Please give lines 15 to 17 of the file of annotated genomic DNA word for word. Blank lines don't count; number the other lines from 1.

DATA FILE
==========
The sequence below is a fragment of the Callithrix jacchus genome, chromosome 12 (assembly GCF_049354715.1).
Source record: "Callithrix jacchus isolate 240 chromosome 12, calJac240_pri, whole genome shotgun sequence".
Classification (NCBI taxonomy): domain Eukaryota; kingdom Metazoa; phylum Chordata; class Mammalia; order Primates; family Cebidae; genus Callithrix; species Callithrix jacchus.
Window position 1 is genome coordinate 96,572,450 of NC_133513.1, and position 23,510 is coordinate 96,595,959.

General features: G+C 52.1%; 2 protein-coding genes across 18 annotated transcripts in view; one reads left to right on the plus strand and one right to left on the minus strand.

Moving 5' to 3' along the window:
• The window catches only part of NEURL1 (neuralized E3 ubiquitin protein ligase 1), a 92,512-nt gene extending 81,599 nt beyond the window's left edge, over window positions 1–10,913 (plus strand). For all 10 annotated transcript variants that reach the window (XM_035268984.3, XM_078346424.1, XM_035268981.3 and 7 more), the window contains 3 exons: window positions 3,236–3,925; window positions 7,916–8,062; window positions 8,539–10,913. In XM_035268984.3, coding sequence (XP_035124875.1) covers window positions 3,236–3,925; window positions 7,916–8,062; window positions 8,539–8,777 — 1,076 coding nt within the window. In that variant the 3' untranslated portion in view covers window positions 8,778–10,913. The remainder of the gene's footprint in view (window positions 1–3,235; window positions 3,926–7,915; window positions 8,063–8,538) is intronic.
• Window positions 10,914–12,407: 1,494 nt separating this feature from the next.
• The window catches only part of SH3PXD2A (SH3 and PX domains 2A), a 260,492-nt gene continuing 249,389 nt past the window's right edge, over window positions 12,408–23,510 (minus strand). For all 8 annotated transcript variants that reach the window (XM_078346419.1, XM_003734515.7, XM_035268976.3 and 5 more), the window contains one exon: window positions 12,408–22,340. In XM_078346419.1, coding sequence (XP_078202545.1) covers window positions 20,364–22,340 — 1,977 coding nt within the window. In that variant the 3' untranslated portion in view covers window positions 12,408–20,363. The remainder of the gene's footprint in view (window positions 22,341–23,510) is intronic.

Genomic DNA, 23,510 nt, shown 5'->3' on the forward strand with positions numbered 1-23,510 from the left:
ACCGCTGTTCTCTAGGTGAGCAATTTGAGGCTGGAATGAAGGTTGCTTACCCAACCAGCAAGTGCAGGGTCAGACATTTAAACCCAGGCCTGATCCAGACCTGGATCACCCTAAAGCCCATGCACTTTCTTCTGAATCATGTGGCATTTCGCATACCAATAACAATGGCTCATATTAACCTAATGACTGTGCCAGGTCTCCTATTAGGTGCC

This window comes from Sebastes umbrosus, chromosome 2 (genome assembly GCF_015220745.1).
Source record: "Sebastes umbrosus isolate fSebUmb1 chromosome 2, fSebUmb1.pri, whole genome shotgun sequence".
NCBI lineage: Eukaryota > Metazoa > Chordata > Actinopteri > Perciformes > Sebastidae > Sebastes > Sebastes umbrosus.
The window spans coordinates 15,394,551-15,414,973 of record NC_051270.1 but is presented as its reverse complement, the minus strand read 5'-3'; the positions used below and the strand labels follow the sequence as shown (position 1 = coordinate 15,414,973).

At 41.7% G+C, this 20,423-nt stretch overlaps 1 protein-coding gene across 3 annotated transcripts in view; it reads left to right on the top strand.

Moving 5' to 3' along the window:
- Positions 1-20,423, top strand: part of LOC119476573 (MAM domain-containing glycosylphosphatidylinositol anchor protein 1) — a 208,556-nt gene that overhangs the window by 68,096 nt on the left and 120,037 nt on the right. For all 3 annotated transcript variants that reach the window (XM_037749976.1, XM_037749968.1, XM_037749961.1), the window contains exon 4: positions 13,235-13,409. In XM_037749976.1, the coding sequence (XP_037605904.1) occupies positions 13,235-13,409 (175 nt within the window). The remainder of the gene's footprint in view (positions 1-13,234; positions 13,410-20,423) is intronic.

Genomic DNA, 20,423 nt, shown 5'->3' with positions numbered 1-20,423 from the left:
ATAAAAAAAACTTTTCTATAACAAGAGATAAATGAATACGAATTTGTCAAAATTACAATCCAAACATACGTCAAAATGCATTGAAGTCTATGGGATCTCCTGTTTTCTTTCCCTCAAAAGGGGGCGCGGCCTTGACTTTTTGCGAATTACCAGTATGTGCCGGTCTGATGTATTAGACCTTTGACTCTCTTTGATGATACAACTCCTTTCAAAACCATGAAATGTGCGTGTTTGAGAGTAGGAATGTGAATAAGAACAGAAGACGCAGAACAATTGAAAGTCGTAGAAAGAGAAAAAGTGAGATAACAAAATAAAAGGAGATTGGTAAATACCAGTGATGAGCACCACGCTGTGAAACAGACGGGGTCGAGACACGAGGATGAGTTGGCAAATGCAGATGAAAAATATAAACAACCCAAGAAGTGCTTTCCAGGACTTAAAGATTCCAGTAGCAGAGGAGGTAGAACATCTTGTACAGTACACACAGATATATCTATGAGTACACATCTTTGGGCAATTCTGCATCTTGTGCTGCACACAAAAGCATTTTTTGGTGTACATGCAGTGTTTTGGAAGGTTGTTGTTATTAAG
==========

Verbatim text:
The window spans coordinates 15,394,551-15,414,973 of record NC_051270.1 but is presented as its reverse complement, the minus strand read 5'-3'; the positions used below and the strand labels follow the sequence as shown (position 1 = coordinate 15,414,973).

At 41.7% G+C, this 20,423-nt stretch overlaps 1 protein-coding gene across 3 annotated transcripts in view; it reads left to right on the top strand.

Moving 5' to 3' along the window: